Paterson’s Appointment of Lt. Gov. Was Illegal, Appeals Court Says

     BROOKLYN (CN) – Gov. David Paterson’s appointment of a lieutenant governor during a state Senate deadlock in July was unconstitutional, a state appeals court ruled Thursday. The decision by a four-judge panel blocked Richard Ravitch from taking office and is another blow to the politically embattled governor whose popularity in Albany has plummeted since he took office upon Eliot Spitzer’s resignation.




     The Second Judicial Department of the Appellate Division in Brooklyn upheld a Nassau County Judge’s ruling preventing Ravitch from taking the post, but granted Paterson permission to take the case to the state’s highest court, the Court of Appeals.
     Paterson’s bold move came in response to a paralyzing political drama that gripped the state Senate for one month. The Senate was deadlocked at 31-31 after two Democrats defected.
     Paterson said the appointment was a response to the political logjam and economic crisis, and that it was not unconstitutional because “there’s nothing in the constitution about it.” Republicans immediately challenged the appointment.
     State Senator Pedro Espada’s re-defection to the Democratic Party broke the stalemate and resolved the power struggle. Espada had joined the Republicans in a “coup” against Democratic leadership. He was made Majority Leader under the deal to switch back.
     Espada filed the lawsuit along with state Senator and Minority Leader Dean G. Skelos, but has since bowed out.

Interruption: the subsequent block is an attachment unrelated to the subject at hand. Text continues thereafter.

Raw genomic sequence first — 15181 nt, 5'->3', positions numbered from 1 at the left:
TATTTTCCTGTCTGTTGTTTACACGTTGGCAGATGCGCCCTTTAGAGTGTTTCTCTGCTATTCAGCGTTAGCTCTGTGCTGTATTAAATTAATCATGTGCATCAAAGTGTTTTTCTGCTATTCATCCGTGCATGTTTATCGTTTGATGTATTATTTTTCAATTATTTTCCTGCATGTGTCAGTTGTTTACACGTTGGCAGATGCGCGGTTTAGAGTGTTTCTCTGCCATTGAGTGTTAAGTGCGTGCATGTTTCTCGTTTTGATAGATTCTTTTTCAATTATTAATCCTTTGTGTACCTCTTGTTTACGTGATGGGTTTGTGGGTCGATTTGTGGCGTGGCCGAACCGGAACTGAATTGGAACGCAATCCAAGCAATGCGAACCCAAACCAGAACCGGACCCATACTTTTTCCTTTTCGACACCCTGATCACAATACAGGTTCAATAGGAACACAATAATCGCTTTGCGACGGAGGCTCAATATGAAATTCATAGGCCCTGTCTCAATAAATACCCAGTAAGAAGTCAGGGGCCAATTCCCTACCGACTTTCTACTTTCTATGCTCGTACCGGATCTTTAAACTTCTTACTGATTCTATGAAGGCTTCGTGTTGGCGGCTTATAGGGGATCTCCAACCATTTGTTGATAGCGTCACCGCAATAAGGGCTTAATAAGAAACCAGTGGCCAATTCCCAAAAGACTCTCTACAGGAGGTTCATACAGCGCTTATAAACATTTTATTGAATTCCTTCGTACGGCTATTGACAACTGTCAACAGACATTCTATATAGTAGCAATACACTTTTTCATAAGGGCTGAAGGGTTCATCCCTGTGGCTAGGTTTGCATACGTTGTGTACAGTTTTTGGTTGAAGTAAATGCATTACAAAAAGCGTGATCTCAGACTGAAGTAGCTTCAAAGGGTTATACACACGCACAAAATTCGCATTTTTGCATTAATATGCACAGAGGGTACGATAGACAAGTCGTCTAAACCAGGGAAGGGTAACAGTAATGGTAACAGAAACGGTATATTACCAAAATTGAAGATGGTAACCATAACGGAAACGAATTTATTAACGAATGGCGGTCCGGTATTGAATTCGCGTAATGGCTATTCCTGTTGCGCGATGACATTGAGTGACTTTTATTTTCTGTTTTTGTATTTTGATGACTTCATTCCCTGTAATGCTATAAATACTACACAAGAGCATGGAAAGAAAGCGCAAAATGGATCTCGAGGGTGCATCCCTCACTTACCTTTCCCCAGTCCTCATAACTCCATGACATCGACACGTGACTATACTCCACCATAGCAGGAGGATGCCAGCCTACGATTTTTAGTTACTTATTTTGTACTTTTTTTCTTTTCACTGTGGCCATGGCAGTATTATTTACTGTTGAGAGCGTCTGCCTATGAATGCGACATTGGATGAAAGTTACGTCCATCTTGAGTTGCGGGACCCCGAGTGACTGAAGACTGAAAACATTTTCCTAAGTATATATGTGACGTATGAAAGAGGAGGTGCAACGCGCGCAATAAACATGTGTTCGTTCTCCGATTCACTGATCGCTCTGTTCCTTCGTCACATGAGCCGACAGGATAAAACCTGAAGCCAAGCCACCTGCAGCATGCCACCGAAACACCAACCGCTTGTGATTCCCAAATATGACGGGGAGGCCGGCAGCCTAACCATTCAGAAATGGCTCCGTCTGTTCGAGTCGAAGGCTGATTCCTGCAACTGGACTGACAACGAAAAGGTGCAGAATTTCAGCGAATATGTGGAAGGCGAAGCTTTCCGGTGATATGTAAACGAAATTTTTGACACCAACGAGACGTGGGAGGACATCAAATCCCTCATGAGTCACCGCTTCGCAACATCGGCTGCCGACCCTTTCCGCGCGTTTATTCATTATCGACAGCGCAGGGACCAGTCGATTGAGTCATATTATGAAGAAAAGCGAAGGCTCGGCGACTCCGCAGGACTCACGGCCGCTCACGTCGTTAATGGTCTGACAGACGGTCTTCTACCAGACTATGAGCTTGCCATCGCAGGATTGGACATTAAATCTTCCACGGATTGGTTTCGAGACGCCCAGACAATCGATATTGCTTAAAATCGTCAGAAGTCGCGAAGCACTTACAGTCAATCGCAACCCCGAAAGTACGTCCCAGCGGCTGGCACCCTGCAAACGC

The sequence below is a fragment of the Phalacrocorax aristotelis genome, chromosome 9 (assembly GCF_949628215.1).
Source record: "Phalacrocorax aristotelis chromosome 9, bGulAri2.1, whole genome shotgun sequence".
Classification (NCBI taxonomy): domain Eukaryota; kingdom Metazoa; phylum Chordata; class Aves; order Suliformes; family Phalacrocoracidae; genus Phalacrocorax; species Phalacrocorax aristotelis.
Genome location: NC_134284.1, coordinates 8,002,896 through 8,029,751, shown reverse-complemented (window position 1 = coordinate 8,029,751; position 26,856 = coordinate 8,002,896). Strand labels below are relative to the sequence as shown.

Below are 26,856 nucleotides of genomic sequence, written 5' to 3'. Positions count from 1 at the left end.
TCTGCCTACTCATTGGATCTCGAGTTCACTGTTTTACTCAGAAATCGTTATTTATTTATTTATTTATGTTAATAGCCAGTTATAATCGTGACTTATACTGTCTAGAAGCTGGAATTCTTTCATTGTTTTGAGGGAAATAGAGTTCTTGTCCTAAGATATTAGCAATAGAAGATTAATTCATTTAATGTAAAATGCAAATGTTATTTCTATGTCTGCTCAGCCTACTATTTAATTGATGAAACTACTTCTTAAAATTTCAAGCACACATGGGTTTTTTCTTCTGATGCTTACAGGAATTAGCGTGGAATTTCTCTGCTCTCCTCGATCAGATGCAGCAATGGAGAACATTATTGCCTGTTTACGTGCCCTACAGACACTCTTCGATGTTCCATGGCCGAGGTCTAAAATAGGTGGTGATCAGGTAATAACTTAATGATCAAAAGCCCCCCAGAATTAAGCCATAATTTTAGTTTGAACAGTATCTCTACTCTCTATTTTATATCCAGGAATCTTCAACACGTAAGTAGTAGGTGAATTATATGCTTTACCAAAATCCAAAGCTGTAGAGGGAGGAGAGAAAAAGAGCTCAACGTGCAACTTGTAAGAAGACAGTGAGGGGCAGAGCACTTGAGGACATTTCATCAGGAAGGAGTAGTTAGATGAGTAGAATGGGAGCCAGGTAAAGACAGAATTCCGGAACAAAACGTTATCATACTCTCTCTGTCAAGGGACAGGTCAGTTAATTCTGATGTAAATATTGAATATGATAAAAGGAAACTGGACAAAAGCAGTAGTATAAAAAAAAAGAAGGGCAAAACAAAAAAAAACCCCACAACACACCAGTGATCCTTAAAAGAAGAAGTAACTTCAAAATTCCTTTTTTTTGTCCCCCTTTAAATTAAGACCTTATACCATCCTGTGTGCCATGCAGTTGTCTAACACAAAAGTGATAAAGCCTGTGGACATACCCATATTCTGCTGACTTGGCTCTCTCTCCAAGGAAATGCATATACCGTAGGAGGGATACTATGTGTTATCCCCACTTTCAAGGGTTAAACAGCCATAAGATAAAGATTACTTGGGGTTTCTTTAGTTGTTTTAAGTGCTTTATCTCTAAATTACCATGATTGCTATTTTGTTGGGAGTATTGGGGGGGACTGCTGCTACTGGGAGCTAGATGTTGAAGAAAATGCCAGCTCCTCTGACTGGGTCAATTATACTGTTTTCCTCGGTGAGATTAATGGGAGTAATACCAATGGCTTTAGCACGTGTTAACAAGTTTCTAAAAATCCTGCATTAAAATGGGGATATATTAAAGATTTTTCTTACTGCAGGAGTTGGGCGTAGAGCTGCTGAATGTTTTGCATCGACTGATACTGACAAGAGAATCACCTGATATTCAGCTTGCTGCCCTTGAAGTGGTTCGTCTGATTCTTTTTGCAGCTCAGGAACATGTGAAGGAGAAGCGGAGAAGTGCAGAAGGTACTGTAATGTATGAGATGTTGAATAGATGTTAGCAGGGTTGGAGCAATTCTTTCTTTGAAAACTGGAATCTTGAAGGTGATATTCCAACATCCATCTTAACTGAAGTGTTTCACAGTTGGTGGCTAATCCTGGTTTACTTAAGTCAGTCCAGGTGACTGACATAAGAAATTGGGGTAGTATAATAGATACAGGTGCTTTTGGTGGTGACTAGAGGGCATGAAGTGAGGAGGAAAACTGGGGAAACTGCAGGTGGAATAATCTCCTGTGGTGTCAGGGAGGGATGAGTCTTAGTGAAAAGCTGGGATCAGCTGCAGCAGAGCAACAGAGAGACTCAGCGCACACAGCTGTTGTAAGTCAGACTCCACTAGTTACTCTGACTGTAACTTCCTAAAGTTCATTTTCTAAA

Paterson moved to dismiss the complaint, saying the senators lacked standing to sue, and that a quo warranto proceeding by the Attorney General was the only way to challenge the appointment.
     Attorney General Andrew Cuomo said the move was unconstitutional, but declined to file a lawsuit against Paterson.
     Paterson’s attorney’s claimed the state’s Public Officers Law allows governors to fill vacant offices until the next election in instances not specified in state law.
     Skelos’ complaint acknowledged that the state constitution is silent on the situation when the lieutenant governor ascends to the office of governor.
     Paterson took office in March 2008 when Gov. Eliot Spitzer resigned in a prostitution scandal.
     But the panel ruled the state constitution calls for the president of the Senate to assume the duties of lieutenant governor during a vacancy.
     The 76-year-old Ravitch was former head of the Metropolitan Transportation Authority.
     “We have no quarrel with those who say that having a man of Mr. Ravitch’s stature, knowledge, and experience in the office of lieutenant governor would promote the public interest by providing help and counsel to the Governor in difficult times and by bringing much-needed stability to the government of this State,” the panel wrote.
     “We conclude, however, that the Governor simply does not have the authority to appoint a lieutenant governor.”

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